VANCOUVER—As a slow-moving landslide continues to creep down from the cracked hillside towards the Peace River more than 24 hours after its descent began, the residents of the nearby Old Fort community outside Fort St. John, B.C., are still stranded with no safe way to leave their area.
Gordon Pardy, a longtime Old Fort resident who spoke with the Star on Sunday, said he and his wife, Bobbi, are staying put for the time being despite a conditional evacuation alert that had been issued by the Peace River Regional District.
“We’re doing OK, hanging in here,” Pardy said by phone. “We’ll probably manage better than some people.”
The whole community has its water trucked along Old Fort Road — the only access to or from the Old Fort community — which the landslide had buckled and then buried over the past two days, he said. The asphalt buckled and heaved throughout Sunday, and is now buried under earth, trees and debris far higher than a person stands.
And since the community’s water is only delivered every two weeks, Pardy said, some residents are eyeing their personal reservoirs worriedly. The power was also cut Monday, he added, since the lines were directly below the oncoming landslide. That means Old Fort residents no longer have heat for their homes, he pointed out, and it’s -6 C in the Peace River area. It has also begun to snow.
The Peace River Regional District (PRRD) — the administrative body responsible for the area — issued a conditional evacuation alert for the Old Fort area Monday morning. The alert says residents may evacuate the area “if they feel it necessary to do so.” Those residents who evacuate will be provided with food and lodging by the PRRD. Alternatively, residents may remain in their homes, though the alert notes they must be “self-sufficient,” as there is currently no vehicle access and the road may not be repaired for several days.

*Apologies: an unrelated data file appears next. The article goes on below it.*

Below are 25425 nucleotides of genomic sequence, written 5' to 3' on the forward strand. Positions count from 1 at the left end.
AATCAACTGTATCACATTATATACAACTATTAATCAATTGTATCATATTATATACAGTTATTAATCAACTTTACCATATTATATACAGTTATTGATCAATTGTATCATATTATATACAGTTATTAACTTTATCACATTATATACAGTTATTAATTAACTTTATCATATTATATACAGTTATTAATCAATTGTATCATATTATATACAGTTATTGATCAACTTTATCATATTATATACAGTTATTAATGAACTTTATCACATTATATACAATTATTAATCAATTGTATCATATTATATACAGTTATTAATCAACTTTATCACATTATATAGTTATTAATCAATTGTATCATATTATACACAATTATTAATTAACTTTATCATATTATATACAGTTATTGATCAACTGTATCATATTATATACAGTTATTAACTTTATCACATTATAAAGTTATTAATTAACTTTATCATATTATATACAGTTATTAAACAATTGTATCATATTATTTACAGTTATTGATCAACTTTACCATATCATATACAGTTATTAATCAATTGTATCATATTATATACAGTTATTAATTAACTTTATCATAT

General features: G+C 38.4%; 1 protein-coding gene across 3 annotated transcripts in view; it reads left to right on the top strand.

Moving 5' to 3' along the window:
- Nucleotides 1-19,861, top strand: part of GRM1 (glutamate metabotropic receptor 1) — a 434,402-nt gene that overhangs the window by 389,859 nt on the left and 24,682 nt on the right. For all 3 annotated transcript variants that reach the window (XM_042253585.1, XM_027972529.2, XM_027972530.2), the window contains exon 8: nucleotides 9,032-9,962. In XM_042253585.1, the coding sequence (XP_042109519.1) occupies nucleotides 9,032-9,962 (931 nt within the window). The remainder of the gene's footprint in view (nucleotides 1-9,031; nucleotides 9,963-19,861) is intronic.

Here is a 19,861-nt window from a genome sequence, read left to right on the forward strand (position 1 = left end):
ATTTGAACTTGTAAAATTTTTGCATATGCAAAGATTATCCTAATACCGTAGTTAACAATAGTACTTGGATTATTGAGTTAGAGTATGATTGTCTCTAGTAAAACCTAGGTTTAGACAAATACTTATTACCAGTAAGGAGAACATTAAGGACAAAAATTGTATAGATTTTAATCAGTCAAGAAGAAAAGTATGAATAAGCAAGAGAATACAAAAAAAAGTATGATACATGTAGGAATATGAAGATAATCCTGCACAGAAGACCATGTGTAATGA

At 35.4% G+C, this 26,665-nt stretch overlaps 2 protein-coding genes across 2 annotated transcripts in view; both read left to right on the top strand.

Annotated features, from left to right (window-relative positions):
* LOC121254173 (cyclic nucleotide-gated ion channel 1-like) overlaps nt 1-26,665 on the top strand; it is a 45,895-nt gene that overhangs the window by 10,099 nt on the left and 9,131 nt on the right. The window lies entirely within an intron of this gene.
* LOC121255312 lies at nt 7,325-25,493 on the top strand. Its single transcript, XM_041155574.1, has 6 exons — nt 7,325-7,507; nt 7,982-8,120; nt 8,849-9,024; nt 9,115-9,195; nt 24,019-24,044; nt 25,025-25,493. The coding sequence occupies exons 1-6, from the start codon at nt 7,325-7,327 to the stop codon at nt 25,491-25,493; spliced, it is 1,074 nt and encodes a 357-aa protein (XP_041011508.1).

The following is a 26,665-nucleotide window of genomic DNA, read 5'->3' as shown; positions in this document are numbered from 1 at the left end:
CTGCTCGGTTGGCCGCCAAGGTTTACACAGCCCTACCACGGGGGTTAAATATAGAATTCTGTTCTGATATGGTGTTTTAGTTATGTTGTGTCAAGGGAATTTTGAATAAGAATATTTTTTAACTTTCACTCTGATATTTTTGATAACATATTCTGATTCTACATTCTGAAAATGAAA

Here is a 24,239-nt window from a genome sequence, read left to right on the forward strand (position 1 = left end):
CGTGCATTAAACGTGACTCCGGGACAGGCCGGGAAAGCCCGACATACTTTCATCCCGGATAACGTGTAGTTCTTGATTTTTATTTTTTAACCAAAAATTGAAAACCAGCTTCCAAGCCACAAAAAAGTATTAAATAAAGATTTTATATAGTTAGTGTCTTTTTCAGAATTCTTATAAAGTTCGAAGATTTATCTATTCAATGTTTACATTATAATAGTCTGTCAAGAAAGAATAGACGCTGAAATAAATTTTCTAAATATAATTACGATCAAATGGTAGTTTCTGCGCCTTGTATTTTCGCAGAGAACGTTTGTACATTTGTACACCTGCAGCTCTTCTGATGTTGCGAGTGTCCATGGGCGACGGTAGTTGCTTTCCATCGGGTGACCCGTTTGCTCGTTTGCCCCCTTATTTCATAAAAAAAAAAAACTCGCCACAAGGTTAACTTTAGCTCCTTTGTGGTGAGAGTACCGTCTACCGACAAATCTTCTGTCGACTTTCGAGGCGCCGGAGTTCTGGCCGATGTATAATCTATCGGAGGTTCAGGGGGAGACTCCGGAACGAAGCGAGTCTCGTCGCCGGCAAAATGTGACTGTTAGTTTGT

“Residents who choose to stay will not be provided additional support (supplies, medication, etc.) at this time,” the alert reads.
Trish Morgan, director of the PRRD emergency operations centre, said the PRRD strongly encouraged residents to evacuate regardless of whether the landslide posed greater danger than simply isolating Old Fort.
Pictures provided to the Star by Bobbi Pardy show that the slide is moving slowly enough that trees brought along with the massive movement of earth actually remain upright. Bobbi likened the material to slow-moving lava; a person could outpace it at walking speed, she said, but there was so much earth it was just unstoppable.
But landslides in that part of the province — especially along the Peace River — are not uncommon, said John J. Clague, emeritus professor in the department of earth sciences at Simon Fraser University. Clague emphasized he had not visited the Old Fort slide, so couldn’t comment directly on that specific event.
“The soils up there are particularly prone to landsliding,” Clague said in an interview. “They’re very clay-y soils. A thick package of non-rock material — we call them sediments.”
These sediments, Clague said, are particularly thick in the Peace River Valley area. This is the kind of sticky soil, he said, that will make a mess of your boots when you walk through it. And because these soils have very low strengths when they’re deposited at the bottom of steep slopes (as they are in the area around Old Fort) they can be prone to fail, crack and provoke a landslide, as in this case, he said.
The fact that the trees remain vertical as they move down the slope aligns with the kinds of conditions that might typically be seen in landslides in that area, he said.
Gordon and Bobbi Pardy, meanwhile, said they are spending their hours checking in on neighbours and making sure everyone in the Old Fort area has what they need to stay safe.
“Some people are leaving,” Gordon said, noting the power outage had really changed the equation for some residents.
But at the moment, he added, the slide only appeared to be threatening them with isolation, and posed no direct danger to their home.
Perrin Grauer is a Vancouver-based reporter covering Canada’s cannabis economy. Follow him on Twitter: @perringrauer